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Phenomenal Romanian drama exposes the dirty tactics of youth oppression during the Communist era - from the 2nd Red Sea International Film Festival


Ana (Maga Bugarin) is an intelligent, resolute and yet vaguely timid teenager. She is also bursting with love and hormones, and becomes devastated at the news that her boyfriend Sorin (Serban Lazarovici) is about the flee the country for Germany. The year is 1972, shortly after Nicolae Ceaușescu tightened his grip on the nation by passing draconian censorship and treason laws that could land anyone vaguely rebellious in prison. The Cold War was at its height, and the prospect of defection is deemed as profoundly subversive, and it will not be tolerated by the oppressive State Security Department.

Ana meets a group of friends for a small private party. A poster of Michelangelo Antonioni’s Blow-Up (1966) hangs behind the door. They listen to Jim Morrison, Janis Joplin, and – first and foremost – Jimi Hendrix. They hear on the radio that the iconic singer of The Doors had just died of a heart attack. They own a few vinyls, but the majority of the music is delivered by the pirate station Radio Free Europe Metronom, their biggest and most reliable connection to the marvellous world of Western culture. They dance passionate and vigorously, displaying their groovy rock’n roll moves. Their attire has a splash of hippie. They are hardly different from your average teen on the other side of Europe and the world. The young actors are very talented, vouching for an engaging experience.

Our young characters know that they live in a dictatorship. They joke about their dislike of their Beneral Secretary: “my Ceaușescu stamp doesn’t work?/ that’s because you are spitting on the wrong side”, and “why do you carry an image of Ceaușescu in your wallet?/ because every time I miss Romania I look at it and no longer miss it”. But their entertainment is about to to be cut short. State Security officers storm into the apartment and take every single one of them in for interrogation, and there is nothing funny about that. Their interrogation tactics are extremely degrading and – precisely for that reason – also effective. They order to young people to write statement describing their activities in as much detail as possible. They are also prepared to use physical violence for intimidation purposes. They play deceitful mind games. Every single adolescent breaks down, except for Ana. In a way, her suffering is so intense that you wish she would just give up her martyrdom. Her doting father begs that she obeys the authorities. For how long can she hold her noble determination to protect her friends and uphold her values?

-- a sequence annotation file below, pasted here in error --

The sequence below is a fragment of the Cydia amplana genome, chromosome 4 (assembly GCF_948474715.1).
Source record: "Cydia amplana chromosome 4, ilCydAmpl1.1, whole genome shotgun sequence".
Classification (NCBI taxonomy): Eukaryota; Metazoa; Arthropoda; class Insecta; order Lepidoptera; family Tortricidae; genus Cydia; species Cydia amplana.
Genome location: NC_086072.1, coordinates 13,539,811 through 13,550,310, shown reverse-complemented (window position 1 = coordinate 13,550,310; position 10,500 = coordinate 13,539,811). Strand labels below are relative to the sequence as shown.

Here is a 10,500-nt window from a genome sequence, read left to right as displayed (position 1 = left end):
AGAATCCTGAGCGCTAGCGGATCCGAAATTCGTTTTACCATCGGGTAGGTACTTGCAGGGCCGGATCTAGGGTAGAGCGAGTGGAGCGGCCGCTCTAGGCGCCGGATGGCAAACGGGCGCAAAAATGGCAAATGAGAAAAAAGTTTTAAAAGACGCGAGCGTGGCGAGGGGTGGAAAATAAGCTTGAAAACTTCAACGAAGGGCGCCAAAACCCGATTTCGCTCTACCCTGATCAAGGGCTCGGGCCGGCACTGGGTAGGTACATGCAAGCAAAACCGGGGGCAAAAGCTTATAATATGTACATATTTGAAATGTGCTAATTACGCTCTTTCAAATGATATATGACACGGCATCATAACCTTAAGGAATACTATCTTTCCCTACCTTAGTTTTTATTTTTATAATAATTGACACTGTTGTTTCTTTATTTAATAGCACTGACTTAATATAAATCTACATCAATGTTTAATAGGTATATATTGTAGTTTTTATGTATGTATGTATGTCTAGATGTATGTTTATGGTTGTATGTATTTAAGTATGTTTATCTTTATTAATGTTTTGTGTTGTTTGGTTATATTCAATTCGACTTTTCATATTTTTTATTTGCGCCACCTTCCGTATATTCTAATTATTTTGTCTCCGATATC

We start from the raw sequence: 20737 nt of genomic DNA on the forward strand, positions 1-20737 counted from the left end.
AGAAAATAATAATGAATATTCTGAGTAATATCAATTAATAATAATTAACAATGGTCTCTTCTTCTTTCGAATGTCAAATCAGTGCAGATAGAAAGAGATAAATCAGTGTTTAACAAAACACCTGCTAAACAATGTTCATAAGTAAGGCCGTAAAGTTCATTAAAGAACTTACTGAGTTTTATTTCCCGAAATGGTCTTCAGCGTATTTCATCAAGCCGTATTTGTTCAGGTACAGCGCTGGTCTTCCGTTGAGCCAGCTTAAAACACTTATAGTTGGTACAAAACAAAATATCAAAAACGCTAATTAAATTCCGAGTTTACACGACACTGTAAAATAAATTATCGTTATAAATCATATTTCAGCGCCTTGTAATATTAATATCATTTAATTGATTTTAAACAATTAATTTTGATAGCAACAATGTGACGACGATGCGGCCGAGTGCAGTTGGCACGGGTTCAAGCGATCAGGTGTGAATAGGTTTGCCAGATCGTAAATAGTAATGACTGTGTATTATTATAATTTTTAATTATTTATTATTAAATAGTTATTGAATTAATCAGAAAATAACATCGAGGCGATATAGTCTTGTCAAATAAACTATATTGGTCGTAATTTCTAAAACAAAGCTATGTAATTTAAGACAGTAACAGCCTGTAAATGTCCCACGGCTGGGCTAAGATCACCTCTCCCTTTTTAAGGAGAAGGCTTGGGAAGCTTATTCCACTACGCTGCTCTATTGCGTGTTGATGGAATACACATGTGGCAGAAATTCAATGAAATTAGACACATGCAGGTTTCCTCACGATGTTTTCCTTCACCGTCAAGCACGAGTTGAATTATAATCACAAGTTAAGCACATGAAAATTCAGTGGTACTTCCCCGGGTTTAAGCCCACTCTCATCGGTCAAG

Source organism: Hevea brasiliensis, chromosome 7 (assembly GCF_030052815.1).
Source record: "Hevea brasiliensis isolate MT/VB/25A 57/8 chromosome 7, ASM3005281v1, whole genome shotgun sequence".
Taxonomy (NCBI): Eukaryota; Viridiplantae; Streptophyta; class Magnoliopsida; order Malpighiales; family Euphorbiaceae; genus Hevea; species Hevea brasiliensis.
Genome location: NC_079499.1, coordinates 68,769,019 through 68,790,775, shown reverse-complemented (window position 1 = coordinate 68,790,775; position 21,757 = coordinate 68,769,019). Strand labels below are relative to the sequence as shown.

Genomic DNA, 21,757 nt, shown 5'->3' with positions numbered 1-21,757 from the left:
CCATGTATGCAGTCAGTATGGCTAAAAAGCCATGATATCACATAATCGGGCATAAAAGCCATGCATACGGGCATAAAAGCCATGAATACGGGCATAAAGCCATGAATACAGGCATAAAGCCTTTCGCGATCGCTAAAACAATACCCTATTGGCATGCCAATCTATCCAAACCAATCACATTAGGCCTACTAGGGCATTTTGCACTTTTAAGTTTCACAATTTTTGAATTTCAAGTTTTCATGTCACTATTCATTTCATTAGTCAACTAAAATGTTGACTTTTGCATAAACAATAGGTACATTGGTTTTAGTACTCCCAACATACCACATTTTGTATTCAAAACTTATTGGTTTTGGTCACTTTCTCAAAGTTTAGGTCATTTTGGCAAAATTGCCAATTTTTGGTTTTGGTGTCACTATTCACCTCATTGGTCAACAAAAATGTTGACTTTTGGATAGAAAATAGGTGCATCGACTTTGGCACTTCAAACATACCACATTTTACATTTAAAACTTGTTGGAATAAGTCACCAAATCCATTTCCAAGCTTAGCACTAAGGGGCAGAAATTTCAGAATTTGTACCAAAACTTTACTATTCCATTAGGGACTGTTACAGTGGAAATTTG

Metronom is a deeply political and also humane film. It raises questions about resistance and complacence. Who inflicts most suffering on others: the rebel of the conformist? This question is repeatedly asked throughout the movie in different shapes and forms, in a clever script that never slips into cliches and predictable platitudes.

This is also a technically and aesthetically accomplished film. A very unusual aspect ratio combined with dark and grainy footage, vaguely reminiscent of 16mm, give Metronom a vintage feel. It looks like a movie made indeed made 50 years ago, except of course that Romanian authorities would have not allowed such film to be made at the time. Forty-two-year-old director Alexandru Belc takes viewers on a dark and yet fascinating journey to the past, to a time before he was even born.

Metronom just showed at the 2nd Red Sea International Film Festival, as part of the Festival Favourites strand. The film premiered earlier this year in the Un Certain Regard section of Cannes, where it won the Best Director Prize. A much deserved prize.

By Victor Fraga - 07-12-2022

Victor Fraga is a Brazilian born and London-based journalist and filmmaker with more than 20 years of involvement in the cinema industry and beyond. He is an LGBT writer, and describes himself as a di...

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